Add to that the potential inaccuracies of sawing the board from the resulting template. Although, I think my jig and template are pretty good. My template has shallow notches cut with the razor saw @ .012" kerf, and I cannibalized an old feeler gauge for its .012" leaf to be the indexing pin in my jig. The fit is snug. As long as the template edge and the jig's fence are perfectly straight so the workpiece/template can't rock against the fence I think that part of the operation is pretty good. The Stewmac blade might have a teensy bit of wobble but it seems good -at least the slot widths are consistent across the fretboard (though I admit that's not very far).

It's all an approximation I guess but hopefully a pretty good one. I guess I'll find out when I finally string up this guitar.

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PostPosted: Tue Feb 12, 2019 11:39 am 
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Woodie G wrote:
Assuming that the error in layout is about 1/2 of the smallest rule division, and cutting error is 1/2 the kerf width (i.e., the cut is done with one shoulder of the kerf on the line), it seems like marking out with a 1/100" grad rule would give a 0.005" plus 0.012" total error, or just over a cent at the 12th fret for a 25" scale board. A rule with 64th inch grads would give 0.008" plus 0.012", or 0.020" error - about 1-1/3 cent at the 12th. Marking out with a 1/2mm grad rule would increase that mark-out error to 0.010" plus the 0.012" cutting error, for a 0.022" total error, or about 1-1/2 cent. These seem like pretty small errors, assuming all measurements are done from the nut, that alignment at the nut is without error, and the rule is adequately accurate. Assuming errors at both ends - a better assumption when I am doing the layout - gives 0.022", 0.028", and 0.032"...that's just under 2 cents to a bit over that at the 12th fret.


Thank you for this analysis.

In my example, I used 1/64", my kerf is .012" so, optimistically, the tolerance in my template is around +/- .014" for each fret. If I've done my pitch calculation correctly (an iffy assumption) this would be about 2.2 cents at fret 12 on the high E string. That seems in the ballpark of your calculation so maybe it's even correct. ;)

That's just the template error though. There's still the sawing error to account for but I don't have any data on that.

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PostPosted: Tue Feb 12, 2019 11:44 am 
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Fred Tellier wrote:
I read this with some issues, we are talking about measuring in fractions of inches or MM with steel rulers and this is not very accurate depending on the users skill and eye sight. I have found a 20" digital vernier is way more accurate and easy to use. These are available for a reasonable price from China and plenty durable and accurate for out use. I borrowed a very expensive unit fro a machinist buddy to check fret spacing due to an intonation problem and was so impressed I ordered a cheaper version from Ali Express and when it arrived we compared it to the other one and it was every bit as accurate but a bit lighter built and not suitable for constant industrial use.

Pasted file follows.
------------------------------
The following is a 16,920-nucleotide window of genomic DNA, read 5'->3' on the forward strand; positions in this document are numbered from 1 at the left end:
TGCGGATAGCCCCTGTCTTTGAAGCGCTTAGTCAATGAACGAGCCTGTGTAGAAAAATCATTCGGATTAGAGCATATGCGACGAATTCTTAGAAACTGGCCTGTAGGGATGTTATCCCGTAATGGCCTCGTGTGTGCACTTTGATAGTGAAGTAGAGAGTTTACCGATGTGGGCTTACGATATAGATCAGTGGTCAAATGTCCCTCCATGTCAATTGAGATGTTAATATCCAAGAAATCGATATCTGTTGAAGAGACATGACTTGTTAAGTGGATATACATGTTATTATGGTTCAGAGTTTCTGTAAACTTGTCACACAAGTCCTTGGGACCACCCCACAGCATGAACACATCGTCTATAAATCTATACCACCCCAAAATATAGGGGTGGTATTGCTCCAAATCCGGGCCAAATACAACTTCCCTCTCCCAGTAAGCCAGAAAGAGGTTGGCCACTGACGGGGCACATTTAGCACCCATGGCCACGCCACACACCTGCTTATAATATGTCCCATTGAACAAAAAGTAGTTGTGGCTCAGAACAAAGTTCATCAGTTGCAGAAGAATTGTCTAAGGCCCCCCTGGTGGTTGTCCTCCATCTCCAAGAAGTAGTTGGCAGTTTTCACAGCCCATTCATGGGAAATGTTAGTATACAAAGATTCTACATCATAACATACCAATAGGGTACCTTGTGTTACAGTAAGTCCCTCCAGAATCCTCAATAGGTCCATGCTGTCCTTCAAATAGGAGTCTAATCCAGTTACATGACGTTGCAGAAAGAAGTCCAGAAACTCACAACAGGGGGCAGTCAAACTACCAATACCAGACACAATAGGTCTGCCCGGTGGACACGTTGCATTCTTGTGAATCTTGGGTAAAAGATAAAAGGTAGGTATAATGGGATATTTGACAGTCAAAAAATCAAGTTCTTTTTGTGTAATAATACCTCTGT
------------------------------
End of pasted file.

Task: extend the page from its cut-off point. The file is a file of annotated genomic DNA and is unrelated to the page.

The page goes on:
See it at bottom of photo


Fred


Man, that looks like a great tool for this job. I just took a quick look around ebay and Amazon and the couple of similar calipers I found were in the $hundreds. Maybe someday. Or maybe it'd be more cost-effective for an amateur like me to just spring for a few templates.

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PostPosted: Tue Feb 12, 2019 11:50 am 
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Fred Tellier wrote:
I read this with some issues, we are talking about measuring in fractions of inches or MM with steel rulers and this is not very accurate depending on the users skill and eye sight. I have found a 20" digital vernier is way more accurate and easy to use. These are available for a reasonable price from China and plenty durable and accurate for out use. I borrowed a very expensive unit fro a machinist buddy to check fret spacing due to an intonation problem and was so impressed I ordered a cheaper version from Ali Express and when it arrived we compared it to the other one and it was every bit as accurate but a bit lighter built and not suitable for constant industrial use.

See it at bottom of photo


Fred


Fred, is this the one you have?

https://www.aliexpress.com/item/SHAHE-600-mm-Digital-Vernier-Calipers-Electronic-Caliper-Steel-paquimetro-digital-Measuring-Tools-Messschieber-Caliper-Gauge/32953312224.html?spm=2114.search0204.3.2.595329437AGqDL&ws_ab_test=searchweb0_0,searchweb201602_1_10065_10130_10068_10890_10547_319_10546_317_10548_10545_10696_453_10084_454_10083_10618_10307_537_536_10902_10059_10884_10887_321_322_10103,searchweb201603_45,ppcSwitch_0&algo_expid=9035e0ba-165b-449e-844c-a2dbb930f587-0&algo_pvid=9035e0ba-165b-449e-844c-a2dbb930f587&transAbTest=ae803_5

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PostPosted: Tue Feb 12, 2019 1:00 pm 
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Fred, is this the one you have?


No I wanted to be able to do inside and outside measurements so got this one. It has gone up in price since I got mine. The inside feature is great for measuring nut to fret then add 1/2 fret width.

https://www.aliexpress.com/item/0-500mm-Heavy-duty-Digital-Caliper-500mm-20inch-Electronic-Vernier-caliper-measuring-tools-gauge-with-nib/1809114420.html?spm=a2g0s.9042311.0.0.39124c4dlf0Eme

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PostPosted: Tue Feb 12, 2019 1:30 pm 
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Fred Tellier wrote:
Quote:
Fred, is this the one you have?


No I wanted to be able to do inside and outside measurements so got this one. It has gone up in price since I got mine. The inside feature is great for measuring nut to fret then add 1/2 fret width.

https://www.aliexpress.com/item/0-500mm-Heavy-duty-Digital-Caliper-500mm-20inch-Electronic-Vernier-caliper-measuring-tools-gauge-with-nib/1809114420.html?spm=a2g0s.9042311.0.0.39124c4dlf0Eme


Thanks. That does seem a pretty reasonable price.

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PostPosted: Tue Feb 12, 2019 6:08 pm 
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I use an ofcut edge from a pre slotted board with a home made jig as my cheap option.